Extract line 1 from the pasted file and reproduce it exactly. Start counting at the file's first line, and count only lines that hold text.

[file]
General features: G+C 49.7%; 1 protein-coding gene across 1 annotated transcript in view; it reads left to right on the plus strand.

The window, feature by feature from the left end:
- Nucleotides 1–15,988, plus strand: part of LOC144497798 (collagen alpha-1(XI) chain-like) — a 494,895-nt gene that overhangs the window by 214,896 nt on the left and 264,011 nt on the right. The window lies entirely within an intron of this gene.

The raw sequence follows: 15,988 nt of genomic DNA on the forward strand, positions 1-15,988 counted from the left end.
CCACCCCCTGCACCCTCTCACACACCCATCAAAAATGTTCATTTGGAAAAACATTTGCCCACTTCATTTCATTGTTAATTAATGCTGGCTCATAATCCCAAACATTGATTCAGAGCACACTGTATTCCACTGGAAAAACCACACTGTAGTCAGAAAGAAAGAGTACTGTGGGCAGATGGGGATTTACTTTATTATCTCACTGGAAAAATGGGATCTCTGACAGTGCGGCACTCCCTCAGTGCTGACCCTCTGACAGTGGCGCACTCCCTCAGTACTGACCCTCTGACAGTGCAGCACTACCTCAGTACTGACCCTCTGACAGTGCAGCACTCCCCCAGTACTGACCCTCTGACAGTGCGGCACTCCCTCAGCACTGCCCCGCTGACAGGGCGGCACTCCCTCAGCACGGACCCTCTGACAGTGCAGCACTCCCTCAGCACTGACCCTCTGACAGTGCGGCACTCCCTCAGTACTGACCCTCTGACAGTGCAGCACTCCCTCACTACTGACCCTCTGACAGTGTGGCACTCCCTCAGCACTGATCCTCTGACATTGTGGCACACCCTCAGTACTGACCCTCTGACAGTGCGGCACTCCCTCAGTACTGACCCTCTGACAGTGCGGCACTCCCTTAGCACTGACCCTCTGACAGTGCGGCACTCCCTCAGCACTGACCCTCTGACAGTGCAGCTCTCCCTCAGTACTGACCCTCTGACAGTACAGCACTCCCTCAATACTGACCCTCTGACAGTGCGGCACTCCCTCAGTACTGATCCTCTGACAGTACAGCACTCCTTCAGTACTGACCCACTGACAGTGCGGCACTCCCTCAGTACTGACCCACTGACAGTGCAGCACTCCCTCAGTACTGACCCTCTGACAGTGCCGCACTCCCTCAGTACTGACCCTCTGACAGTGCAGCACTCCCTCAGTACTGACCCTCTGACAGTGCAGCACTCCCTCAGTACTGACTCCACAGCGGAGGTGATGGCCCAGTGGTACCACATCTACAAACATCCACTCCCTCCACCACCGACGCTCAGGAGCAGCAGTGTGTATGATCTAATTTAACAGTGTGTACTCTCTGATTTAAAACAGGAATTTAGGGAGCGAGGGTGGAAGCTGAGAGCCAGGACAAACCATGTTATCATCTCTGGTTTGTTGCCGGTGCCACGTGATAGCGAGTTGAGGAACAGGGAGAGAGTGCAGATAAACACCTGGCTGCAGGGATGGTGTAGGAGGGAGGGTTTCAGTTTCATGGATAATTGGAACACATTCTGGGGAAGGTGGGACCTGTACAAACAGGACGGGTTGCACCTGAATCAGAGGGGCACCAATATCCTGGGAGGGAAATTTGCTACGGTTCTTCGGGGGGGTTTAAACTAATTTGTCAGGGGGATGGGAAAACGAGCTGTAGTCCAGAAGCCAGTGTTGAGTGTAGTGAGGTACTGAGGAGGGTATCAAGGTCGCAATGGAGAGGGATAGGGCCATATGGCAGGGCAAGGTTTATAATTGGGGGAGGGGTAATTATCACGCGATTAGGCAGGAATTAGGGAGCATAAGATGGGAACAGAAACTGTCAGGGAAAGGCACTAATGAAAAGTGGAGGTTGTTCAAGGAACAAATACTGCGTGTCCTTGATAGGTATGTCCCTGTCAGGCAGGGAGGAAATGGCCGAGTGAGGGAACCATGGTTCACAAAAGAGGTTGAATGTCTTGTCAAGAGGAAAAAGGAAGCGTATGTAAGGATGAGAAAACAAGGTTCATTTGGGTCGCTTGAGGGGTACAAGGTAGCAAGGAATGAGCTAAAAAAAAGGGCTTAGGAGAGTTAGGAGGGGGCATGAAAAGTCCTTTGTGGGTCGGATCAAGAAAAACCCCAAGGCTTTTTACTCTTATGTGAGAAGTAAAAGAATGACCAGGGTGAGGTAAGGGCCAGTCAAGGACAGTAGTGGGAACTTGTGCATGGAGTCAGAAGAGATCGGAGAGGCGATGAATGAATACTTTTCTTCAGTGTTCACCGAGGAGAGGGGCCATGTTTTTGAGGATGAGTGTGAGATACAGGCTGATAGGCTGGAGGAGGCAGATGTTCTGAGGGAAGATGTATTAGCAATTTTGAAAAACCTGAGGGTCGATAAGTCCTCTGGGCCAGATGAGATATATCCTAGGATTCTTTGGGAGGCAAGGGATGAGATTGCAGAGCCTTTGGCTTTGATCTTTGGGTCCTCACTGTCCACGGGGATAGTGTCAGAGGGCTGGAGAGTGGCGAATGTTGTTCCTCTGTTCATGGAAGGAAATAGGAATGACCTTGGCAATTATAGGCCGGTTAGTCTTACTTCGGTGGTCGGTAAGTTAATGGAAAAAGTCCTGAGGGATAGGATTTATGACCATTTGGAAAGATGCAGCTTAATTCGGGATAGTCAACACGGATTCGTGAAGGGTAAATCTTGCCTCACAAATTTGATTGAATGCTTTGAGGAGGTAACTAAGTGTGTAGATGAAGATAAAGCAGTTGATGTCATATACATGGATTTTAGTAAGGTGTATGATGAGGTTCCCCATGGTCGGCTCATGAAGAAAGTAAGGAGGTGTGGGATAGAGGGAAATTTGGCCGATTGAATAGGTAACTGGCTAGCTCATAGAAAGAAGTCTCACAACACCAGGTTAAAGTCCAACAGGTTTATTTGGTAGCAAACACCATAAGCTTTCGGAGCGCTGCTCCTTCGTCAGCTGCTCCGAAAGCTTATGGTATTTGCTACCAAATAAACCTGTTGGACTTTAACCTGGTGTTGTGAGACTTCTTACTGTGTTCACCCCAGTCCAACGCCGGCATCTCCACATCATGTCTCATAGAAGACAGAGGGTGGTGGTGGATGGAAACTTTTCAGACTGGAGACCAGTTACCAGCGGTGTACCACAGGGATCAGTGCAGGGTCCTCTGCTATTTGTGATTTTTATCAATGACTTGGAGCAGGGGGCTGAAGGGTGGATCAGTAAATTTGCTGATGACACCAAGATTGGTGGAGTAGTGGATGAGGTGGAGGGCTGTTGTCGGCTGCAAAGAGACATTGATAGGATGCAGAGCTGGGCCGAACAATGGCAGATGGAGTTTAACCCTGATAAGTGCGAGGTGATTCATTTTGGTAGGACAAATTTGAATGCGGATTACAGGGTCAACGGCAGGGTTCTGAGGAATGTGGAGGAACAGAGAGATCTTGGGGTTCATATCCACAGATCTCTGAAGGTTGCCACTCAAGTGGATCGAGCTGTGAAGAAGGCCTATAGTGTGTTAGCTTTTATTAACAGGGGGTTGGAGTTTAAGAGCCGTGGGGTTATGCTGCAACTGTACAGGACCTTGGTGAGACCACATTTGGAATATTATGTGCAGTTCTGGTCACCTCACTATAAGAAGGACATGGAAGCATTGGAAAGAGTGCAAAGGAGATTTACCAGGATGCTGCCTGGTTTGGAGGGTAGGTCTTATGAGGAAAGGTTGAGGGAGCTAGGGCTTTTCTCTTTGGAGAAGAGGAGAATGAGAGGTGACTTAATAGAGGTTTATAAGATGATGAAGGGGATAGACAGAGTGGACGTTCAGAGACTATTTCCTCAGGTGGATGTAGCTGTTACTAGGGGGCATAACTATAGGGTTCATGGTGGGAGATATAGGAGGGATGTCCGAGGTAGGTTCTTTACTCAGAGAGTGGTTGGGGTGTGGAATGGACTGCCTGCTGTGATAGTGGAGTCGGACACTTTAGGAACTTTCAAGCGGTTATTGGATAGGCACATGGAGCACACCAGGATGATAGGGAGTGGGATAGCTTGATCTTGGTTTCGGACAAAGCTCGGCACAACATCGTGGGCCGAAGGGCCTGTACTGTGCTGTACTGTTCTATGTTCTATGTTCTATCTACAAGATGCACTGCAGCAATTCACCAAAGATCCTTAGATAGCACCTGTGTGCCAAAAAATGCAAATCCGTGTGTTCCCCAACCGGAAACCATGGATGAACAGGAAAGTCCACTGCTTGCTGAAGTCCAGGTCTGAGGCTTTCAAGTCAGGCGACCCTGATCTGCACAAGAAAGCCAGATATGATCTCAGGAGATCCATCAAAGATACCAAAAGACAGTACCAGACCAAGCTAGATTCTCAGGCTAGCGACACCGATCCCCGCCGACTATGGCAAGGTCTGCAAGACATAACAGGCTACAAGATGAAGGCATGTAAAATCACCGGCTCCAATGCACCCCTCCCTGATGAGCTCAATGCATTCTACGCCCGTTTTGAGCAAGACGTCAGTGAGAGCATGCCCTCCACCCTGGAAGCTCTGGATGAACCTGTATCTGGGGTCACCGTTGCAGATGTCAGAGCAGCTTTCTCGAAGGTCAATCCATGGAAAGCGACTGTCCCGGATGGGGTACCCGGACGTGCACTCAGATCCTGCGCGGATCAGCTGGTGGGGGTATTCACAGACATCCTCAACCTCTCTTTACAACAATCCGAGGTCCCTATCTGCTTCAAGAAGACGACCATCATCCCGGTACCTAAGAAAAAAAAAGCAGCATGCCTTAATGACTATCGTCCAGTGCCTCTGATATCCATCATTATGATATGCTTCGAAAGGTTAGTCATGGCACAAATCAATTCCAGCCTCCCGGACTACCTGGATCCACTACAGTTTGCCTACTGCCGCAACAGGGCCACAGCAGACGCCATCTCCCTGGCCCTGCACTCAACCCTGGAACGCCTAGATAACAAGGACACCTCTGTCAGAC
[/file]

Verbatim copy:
General features: G+C 49.7%; 1 protein-coding gene across 1 annotated transcript in view; it reads left to right on the plus strand.